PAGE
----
Because of this, I resorted to Sublime Text for this type of work, as it is very fast in most situations, but I still dreaded the fact that I could not use Vim, as there have been some situations where I would have been much more productive and would have gotten to the bottom of the task way quicker if I could have used Vim instead of ST3.
Don’t get me wrong, I find Sublime Text awesome and really fast, and yes, I am aware of its Vintage Mode, but that just doesn’t cut it for me. I can fake Vim in Sublime, but as far as I know, ST3’s Vintage doesn’t allow you to create custom commands/mappings, the way you do in Vim, for example.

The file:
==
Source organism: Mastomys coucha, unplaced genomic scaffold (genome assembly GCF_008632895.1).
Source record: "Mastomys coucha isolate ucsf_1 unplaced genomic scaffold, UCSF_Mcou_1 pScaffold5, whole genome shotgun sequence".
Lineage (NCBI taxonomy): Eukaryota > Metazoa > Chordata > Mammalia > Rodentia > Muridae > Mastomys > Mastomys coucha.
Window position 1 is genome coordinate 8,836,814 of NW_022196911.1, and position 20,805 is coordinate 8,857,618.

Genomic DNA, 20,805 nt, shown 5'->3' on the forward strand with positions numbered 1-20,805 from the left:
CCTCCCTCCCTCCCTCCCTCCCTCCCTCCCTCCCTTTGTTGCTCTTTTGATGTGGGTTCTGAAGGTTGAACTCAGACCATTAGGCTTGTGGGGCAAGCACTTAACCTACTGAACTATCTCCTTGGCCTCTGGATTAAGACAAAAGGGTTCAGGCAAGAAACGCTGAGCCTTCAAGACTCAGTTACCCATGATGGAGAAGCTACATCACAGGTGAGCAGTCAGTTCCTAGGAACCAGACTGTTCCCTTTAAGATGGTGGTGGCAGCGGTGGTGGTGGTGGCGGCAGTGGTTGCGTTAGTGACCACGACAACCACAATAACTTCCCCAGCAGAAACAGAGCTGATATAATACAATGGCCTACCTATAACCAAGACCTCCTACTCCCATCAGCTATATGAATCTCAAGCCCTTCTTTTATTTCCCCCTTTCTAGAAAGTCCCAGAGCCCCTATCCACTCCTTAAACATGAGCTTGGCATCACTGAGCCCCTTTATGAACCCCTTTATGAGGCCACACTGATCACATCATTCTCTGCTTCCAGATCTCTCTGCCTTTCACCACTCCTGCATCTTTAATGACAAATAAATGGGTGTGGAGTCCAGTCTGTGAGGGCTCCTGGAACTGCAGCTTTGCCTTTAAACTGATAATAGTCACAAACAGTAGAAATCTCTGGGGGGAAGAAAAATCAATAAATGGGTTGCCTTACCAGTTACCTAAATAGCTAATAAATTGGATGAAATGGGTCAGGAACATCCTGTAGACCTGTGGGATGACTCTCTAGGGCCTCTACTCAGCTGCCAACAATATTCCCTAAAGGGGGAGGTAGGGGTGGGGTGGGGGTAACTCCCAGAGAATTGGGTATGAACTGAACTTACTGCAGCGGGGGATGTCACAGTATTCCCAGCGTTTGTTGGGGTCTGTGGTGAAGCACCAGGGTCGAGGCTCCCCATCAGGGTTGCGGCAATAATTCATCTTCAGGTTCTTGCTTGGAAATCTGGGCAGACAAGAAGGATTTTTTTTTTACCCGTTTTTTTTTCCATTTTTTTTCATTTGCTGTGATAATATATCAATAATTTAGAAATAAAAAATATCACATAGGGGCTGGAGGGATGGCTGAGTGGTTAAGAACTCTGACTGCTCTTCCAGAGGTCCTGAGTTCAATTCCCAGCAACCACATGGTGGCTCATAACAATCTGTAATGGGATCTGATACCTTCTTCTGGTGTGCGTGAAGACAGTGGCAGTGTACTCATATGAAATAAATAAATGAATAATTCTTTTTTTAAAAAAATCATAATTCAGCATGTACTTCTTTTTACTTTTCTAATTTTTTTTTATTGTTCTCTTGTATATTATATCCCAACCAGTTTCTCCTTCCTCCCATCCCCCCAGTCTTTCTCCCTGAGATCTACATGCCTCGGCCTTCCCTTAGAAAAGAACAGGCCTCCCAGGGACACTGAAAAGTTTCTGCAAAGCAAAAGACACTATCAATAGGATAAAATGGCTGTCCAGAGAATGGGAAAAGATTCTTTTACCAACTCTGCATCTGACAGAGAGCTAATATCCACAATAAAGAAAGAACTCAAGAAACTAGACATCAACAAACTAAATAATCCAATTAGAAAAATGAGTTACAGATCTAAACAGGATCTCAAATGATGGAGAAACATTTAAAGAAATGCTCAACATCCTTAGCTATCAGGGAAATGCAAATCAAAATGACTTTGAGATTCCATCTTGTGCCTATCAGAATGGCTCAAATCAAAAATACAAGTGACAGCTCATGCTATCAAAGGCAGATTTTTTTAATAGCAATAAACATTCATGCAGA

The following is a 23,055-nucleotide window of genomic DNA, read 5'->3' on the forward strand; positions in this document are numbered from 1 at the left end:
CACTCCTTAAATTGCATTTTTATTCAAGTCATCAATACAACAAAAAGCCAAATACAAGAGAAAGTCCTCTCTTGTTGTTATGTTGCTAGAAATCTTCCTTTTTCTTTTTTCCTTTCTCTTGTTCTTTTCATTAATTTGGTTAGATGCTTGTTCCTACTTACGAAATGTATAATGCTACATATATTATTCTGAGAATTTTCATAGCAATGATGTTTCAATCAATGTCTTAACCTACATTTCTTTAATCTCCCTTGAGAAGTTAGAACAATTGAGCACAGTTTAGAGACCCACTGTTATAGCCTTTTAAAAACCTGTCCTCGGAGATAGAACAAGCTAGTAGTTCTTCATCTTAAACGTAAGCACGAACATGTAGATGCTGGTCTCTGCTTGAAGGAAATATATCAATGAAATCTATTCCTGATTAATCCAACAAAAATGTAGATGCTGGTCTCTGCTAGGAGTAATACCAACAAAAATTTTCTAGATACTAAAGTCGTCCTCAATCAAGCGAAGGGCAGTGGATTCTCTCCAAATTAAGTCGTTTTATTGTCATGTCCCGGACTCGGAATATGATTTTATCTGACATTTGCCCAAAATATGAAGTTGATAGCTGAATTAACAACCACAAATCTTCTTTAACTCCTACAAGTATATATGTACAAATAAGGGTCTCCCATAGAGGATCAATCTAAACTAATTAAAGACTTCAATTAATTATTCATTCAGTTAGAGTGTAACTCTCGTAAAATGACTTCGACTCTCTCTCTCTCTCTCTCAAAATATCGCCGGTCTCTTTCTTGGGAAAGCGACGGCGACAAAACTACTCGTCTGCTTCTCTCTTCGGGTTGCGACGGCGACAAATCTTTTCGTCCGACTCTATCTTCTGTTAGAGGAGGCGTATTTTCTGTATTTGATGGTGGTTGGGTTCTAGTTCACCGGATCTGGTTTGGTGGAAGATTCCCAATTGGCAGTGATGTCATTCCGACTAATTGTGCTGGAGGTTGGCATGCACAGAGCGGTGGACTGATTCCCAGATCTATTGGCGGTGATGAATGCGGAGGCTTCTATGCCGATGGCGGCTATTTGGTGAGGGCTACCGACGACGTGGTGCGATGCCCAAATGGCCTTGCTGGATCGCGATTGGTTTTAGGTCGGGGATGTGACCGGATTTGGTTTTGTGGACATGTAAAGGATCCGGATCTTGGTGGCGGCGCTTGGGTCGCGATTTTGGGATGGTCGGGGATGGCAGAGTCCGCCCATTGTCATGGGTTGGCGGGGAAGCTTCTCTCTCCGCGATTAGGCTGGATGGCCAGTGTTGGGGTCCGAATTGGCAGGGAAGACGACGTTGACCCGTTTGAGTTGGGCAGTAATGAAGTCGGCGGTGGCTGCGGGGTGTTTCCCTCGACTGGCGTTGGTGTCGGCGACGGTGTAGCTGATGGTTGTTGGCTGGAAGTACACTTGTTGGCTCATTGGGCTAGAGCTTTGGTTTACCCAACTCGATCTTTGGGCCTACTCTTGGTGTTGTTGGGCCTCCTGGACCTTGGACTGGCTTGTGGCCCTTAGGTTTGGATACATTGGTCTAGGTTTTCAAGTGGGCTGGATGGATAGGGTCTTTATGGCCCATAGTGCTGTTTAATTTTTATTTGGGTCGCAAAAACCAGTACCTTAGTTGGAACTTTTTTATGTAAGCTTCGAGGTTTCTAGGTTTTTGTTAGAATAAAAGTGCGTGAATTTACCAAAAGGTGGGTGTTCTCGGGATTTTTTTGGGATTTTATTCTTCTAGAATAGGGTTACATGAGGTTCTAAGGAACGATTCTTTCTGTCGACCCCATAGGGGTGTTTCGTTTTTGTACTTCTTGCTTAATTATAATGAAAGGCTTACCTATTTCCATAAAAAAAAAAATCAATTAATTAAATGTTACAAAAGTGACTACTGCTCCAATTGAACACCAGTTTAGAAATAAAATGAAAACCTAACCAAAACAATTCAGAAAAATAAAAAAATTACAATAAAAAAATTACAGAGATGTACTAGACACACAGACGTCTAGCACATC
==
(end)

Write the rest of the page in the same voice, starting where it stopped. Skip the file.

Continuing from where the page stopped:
I hate full stack! Period!

I’ve always loved to call myself different names/titles. I’ve been a software engineer, I’ve even been a “Lead Senior Front End Developer”; that’s a mouthful, isn’t it?. Titles are what make people feel important in their social environment. Certain people could argue that we’re rational beings, and we have values, and they’re right. But for the majority of us, the “name” we’re called by, is deeply engrained in our self-worth. I’ve experienced this countless times.

Short tip: viewing and resolving svn conflicts in the terminal

Working with SVN for the past couple of years has taught me a lot in terms of how I don’t want a version control system to be. Unfortunately, many of the customers and companies I’ve worked with/for have had their entire codebase on SVN, and very often I’ve found myself in the situation where, after a simple merge, I’d get tons of conflicts, either related to whitespace, or a specific piece of code that changes between releases (app version, for example).